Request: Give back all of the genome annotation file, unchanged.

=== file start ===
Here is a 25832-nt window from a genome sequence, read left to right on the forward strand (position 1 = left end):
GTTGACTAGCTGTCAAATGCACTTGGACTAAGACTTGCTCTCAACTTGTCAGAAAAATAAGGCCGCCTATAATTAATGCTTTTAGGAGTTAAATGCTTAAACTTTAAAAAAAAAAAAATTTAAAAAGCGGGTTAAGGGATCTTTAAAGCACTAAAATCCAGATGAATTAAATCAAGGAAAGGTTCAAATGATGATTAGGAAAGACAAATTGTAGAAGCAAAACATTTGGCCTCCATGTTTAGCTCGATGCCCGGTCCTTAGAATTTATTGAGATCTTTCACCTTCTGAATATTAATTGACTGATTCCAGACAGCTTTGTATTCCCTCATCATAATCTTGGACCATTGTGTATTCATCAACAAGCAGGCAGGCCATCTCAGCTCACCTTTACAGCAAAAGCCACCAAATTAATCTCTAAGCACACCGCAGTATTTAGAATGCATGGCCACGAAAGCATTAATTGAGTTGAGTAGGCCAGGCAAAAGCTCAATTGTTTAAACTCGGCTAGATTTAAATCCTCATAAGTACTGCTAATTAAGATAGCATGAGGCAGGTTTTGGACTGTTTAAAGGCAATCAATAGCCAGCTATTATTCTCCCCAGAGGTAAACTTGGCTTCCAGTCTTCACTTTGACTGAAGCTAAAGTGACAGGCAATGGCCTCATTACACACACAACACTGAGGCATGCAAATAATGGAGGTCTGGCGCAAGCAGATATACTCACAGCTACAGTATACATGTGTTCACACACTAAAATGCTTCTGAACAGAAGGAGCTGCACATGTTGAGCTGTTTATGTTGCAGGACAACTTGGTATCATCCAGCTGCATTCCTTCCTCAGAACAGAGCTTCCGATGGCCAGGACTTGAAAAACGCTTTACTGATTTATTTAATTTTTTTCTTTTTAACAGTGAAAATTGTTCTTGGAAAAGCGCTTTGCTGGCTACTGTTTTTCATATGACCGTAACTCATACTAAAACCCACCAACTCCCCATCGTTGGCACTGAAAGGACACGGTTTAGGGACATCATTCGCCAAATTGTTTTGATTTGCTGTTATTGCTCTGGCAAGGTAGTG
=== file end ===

Here is a 25832-nt window from a genome sequence, read left to right on the forward strand (position 1 = left end):
GTTGACTAGCTGTCAAATGCACTTGGACTAAGACTTGCTCTCAACTTGTCAGAAAAATAAGGCCGCCTATAATTAATGCTTTTAGGAGTTAAATGCTTAAACTTTAAAAAAAAAAAAATTTAAAAAGCGGGTTAAGGGATCTTTAAAGCACTAAAATCCAGATGAATTAAATCAAGGAAAGGTTCAAATGATGATTAGGAAAGACAAATTGTAGAAGCAAAACATTTGGCCTCCATGTTTAGCTCGATGCCCGGTCCTTAGAATTTATTGAGATCTTTCACCTTCTGAATATTAATTGACTGATTCCAGACAGCTTTGTATTCCCTCATCATAATCTTGGACCATTGTGTATTCATCAACAAGCAGGCAGGCCATCTCAGCTCACCTTTACAGCAAAAGCCACCAAATTAATCTCTAAGCACACCGCAGTATTTAGAATGCATGGCCACGAAAGCATTAATTGAGTTGAGTAGGCCAGGCAAAAGCTCAATTGTTTAAACTCGGCTAGATTTAAATCCTCATAAGTACTGCTAATTAAGATAGCATGAGGCAGGTTTTGGACTGTTTAAAGGCAATCAATAGCCAGCTATTATTCTCCCCAGAGGTAAACTTGGCTTCCAGTCTTCACTTTGACTGAAGCTAAAGTGACAGGCAATGGCCTCATTACACACACAACACTGAGGCATGCAAATAATGGAGGTCTGGCGCAAGCAGATATACTCACAGCTACAGTATACATGTGTTCACACACTAAAATGCTTCTGAACAGAAGGAGCTGCACATGTTGAGCTGTTTATGTTGCAGGACAACTTGGTATCATCCAGCTGCATTCCTTCCTCAGAACAGAGCTTCCGATGGCCAGGACTTGAAAAACGCTTTACTGATTTATTTAATTTTTTTCTTTTTAACAGTGAAAATTGTTCTTGGAAAAGCGCTTTGCTGGCTACTGTTTTTCATATGACCGTAACTCATACTAAAACCCACCAACTCCCCATCGTTGGCACTGAAAGGACACGGTTTAGGGACATCATTCGCCAAATTGTTTTGATTTGCTGTTATTGCTCTGGCAAGGTAGTG